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ANXIETY AND ITS EFFECTS HEALTH UPON HEALING
Patrick Randolph, Ph.D. Date updated: 4/18/2019
Anxiety is often a healthy emotion but when elevated, can cause or worsen health problems and slow recovery from medical care.
What are the symptoms of anxiety?
There are several types of anxiety, but the more common symptoms include (need link for DSMV Generalized Anxiety Disorder):
- Restlessness and a feeling of being “on-edge”
- Uncontrollable feelings of worry
- Increased irritability
- Concentration difficulties
- Sleep difficulties such as problems in falling or staying asleep
What causes anxiety?
Anxiety is a healthy response to perceptions of threat or actual dangers. Potentially harmful worries or triggers such as being chased by an angry dog cause the body to ramp up certain functions like heart rate and cooling system, while increasing sensitivity to surroundings that prepare us to fight or run away.
The “Fight or Flight” system is very sensitive and reacts quickly to emergency situations that could threaten our safety or survival. After all, the body can’t wait long for the breath to send more oxygen to muscles when we are running for our very life!
The fight or flight response requires a great deal of energy and thus turns down bodily functions like digestion and immune functioning. After all, what’s the use of digesting food if we are about to be a cheetah’s lunch?
After the emergency is over, the “Rest and Digest” system kicks in to slowly relax our body and “reboot” the systems such as digestion that had been turned off, restoring balance. While we are quick to react as a species, we are also slow to relax as well.
While this survival system may have been very useful to avoid being a food source for other animals, it may get overstimulated by worry in the fast paced world of work, money, relationships, schedules, and getting ahead. The keen sensitivity to threat makes our bodies very reactive to thoughts and feelings about what might happen in the future, even when the immediate moment is quite safe. So anxiety may start to overwhelm, affecting health and day to day living when perceptions of threat are blown out of proportion. Anxiety disorders are commonplace in the U.S., affecting nearly 40 million adults.
In addition to what’s going on in our minds and environment, anxiety can also be caused by other factors including: genetics; medical factors; brain chemistry and drug use or withdrawal.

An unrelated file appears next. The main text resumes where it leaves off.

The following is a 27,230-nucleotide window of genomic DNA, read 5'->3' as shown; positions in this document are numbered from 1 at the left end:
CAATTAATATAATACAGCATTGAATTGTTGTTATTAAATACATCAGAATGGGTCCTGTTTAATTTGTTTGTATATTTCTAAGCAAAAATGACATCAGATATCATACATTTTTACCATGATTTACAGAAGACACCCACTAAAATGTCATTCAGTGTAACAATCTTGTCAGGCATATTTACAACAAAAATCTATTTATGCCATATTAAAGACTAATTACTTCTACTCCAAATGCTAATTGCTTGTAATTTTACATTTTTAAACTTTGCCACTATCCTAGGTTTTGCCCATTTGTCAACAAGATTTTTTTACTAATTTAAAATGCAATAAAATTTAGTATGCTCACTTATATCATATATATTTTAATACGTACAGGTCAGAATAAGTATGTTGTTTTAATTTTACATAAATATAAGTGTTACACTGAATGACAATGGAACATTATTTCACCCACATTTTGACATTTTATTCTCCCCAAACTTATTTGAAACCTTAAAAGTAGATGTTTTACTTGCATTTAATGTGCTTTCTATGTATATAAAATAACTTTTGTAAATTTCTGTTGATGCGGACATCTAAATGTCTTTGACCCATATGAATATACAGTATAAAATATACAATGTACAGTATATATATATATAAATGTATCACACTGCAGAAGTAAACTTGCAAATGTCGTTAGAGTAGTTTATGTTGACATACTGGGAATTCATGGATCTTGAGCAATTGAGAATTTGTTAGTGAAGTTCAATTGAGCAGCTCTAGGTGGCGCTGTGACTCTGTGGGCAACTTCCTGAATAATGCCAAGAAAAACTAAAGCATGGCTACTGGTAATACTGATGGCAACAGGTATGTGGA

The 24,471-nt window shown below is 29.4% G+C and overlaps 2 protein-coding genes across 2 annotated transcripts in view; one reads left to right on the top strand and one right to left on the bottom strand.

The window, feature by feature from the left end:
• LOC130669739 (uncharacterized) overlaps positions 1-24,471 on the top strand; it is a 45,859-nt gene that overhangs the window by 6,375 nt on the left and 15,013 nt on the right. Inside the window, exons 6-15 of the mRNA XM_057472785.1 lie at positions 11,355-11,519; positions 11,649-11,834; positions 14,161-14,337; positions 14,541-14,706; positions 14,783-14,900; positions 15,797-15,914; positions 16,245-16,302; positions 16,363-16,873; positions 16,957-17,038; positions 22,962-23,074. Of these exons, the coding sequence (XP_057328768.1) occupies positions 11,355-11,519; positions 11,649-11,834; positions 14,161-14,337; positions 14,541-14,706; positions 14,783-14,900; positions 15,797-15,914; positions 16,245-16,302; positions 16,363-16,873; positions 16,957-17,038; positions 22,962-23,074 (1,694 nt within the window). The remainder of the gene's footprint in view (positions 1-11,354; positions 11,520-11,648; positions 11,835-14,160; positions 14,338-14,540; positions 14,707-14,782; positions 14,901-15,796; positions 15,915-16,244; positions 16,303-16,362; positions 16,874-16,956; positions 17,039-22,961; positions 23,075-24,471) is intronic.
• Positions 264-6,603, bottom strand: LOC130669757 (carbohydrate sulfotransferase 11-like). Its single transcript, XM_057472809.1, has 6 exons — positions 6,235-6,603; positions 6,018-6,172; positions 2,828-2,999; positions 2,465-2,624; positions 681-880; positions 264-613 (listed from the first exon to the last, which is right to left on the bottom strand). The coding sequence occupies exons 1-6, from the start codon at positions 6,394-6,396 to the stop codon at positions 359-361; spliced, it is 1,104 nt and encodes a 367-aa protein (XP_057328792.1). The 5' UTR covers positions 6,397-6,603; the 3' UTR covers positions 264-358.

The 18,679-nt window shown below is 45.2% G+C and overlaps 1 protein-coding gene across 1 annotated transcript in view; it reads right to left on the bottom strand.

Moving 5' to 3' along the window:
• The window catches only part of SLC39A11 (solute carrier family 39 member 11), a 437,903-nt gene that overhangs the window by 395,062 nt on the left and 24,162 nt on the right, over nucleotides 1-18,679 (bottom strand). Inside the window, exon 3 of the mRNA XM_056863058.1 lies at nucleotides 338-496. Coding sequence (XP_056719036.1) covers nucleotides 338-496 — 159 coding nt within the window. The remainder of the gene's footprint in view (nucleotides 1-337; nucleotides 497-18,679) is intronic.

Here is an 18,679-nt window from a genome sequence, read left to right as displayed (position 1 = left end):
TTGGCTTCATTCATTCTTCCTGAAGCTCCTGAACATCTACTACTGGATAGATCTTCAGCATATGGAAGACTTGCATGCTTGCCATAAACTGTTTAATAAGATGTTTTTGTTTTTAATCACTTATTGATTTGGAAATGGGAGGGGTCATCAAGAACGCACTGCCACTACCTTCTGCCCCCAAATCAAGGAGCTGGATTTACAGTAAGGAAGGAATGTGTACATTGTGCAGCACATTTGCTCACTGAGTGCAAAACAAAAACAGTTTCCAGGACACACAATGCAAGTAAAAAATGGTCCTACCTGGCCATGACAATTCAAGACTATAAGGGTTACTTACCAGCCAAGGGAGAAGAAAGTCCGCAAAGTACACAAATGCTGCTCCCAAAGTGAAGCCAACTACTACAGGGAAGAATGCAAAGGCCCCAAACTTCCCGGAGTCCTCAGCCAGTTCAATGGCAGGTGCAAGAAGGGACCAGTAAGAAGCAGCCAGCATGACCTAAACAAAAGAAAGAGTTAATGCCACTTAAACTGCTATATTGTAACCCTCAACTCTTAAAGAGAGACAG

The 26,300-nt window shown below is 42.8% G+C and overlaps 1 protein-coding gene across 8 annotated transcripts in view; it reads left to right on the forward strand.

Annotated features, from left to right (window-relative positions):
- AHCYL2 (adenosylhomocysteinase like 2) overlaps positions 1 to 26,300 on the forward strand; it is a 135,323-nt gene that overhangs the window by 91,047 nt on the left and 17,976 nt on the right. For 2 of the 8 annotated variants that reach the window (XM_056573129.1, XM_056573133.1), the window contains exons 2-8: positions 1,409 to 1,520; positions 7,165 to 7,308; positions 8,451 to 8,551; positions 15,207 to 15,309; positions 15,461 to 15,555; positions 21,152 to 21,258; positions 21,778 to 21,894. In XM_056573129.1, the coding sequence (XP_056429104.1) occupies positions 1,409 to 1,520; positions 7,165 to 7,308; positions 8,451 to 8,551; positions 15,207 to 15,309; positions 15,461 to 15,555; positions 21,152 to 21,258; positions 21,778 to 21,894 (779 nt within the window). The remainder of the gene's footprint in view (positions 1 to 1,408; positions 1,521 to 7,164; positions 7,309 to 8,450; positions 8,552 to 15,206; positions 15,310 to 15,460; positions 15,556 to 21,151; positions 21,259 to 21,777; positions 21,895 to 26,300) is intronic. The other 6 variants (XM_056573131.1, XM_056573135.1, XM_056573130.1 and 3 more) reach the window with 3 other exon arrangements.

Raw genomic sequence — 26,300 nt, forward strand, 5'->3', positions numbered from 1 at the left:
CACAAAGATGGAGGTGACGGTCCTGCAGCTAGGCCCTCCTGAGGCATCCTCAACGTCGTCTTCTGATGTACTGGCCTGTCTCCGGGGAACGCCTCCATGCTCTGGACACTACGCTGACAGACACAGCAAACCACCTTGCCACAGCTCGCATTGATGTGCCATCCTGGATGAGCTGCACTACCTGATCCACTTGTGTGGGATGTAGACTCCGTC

Just as anxiety is a normal expression of our survival instinct, stress management is a natural function of our everyday life that can be improved with instruction and practice. Luckily, we have some personal control over these systems by learning to interpret less and less as truly threatening and by training the “rest and relax” system to actively return our body and mind into a natural state of balance.
How does high anxiety affect the body?
Anxiety causes a flood of adrenaline, a hormone and chemical messenger in the brain, which can boost blood sugar levels and triglycerides (blood fats) that can be used by the body for fuel. When excessive fuel in the blood isn’t used for physical activities, the chronic anxiety and outpouring of stress hormones can have serious physical consequences including:
- Suppression of the immune system
- Digestive disorders
- Muscle tension
- Short-term memory loss
- Premature coronary artery disease
- Heart attack
- Respiratory illness
The effects of anxiety on medical care and surgery.
Nigussie notes that there is an inverse relationship between preoperative anxiety and receiving preoperative information. This means that patients who know more about their surgery prior to admittance most often have less anxiety
ALTHOUGH INCONSISTENCY was found in the articles that were reviewed, most of the available evidence revealed a positive correlation between preoperative anxiety and postoperative pain among a wide range of surgical types.
Among individuals having Lumbar surgery, failure to report improvement in pain and functional abilities was predicted by presurgical somatic anxiety.
Elderly patients undergoing cardiac surgery with high anxiety had higher all-cause mortality and major morbidity to include stroke, renal failure, prolonged ventilation, deep sternal wound infection, or re-operation
How anxiety and depression may affect outcomes to surgery.
Anxiety and depression are the two most common mental health challenges and they tend to have strong overlap, with a recent national survey finding that more than half of patients with major depressive disorder have also had an anxiety disorder.
Investigators studied 177,000 patients having hip replacement, knee replacement, hernia and varicose vein surgeries and found that patients with anxiety or depression were more likely to have wound complications, be readmitted to the hospital, and on average, had longer hospital stays. Those with more severe depression and anxiety tended to have worse complications and troubled recoveries.
The patients in this study were less likely to heal than those without depression and anxiety, adding support to the ancient axiom that conditions of the mind directly manifest in the body. It is important to not underestimate the importance of the psychological state before surgery.